In the land of cadence, there is no certainty. There is no promise, and there is no guarantee. There’s only your game, your events, and your audience. So watch it all closely -- and empower your cadence success to grow.
Since I gave you an objectively killer overview of the big-picture theory stuff relating to cadence planning, today’s breakdown is going to be zeroing in on practice. Which means I’m going to take you from kinda-sorta understanding what a LiveOps cadence is to actually being able to design one for yourself.
But first, a recap of basics. With your LiveOps cadence, what you’re always looking to find is the perfect release schedule for the two things that comprise your LiveOps strategy: your game client and your content.
- Your Game Client: The application that needs to be installed in order to make sure your players are experiencing the most up-to-date (and high-functioning) version of your game possible, the game client requires its own release schedule. How often will you issue new bug fixes? How frequently will you put out new content that requires tweaks in the client? These are the questions you need to be asking yourself -- and before you pick a cadence, make sure you’ve done your research into what other games are doing.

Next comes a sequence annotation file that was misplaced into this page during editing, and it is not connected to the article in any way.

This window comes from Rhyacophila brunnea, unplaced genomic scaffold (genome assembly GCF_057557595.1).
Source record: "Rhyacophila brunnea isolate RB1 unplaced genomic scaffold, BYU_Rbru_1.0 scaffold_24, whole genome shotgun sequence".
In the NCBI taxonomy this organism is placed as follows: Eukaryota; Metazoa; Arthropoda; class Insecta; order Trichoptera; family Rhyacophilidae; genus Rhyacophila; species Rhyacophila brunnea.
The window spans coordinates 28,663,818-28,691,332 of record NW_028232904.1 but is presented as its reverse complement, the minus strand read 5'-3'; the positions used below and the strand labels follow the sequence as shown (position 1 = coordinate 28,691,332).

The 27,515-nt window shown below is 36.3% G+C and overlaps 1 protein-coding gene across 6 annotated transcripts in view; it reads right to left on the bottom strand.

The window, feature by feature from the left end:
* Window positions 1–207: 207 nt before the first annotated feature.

Why is this cadence so integral? Because if you lag on updating your game client, not amending it often enough, the quality of the gameplay you’re offering will undoubtedly go downhill. Rampant bugs and unchanging content will leave your audience frustrated, annoyed, or worse: bored. But, if you go update-crazy and force your players to update their apps too frequently, you might be looking down the barrel at frustration and annoyance all the same.
So what’s a game to do?
I don’t want to overrun you with the “B’ word, but I’m going to say it anyway: like all things LiveOps-related, you’re aiming for b-b-balance here. The right balance. Prioritizing gameplay quality and freshness while being mindful of not overwhelming your players with actions-required. It’s delicate to determine, but when you do?
Nothing short of magic.
- Your Content: This one doesn’t require as much of an introduction since, if you followed instructions and took notes on Part I of this series, you’re already well acquainted. What I will say is this: where your game client needs to be installed with active updates, your content -- that is, the fresh features, events, and tweaks that don’t require any tweaking in the client -- can be delivered to your players through internet connection. Which means to have the latest content at their fingertips, all they need is wifi or cell signal.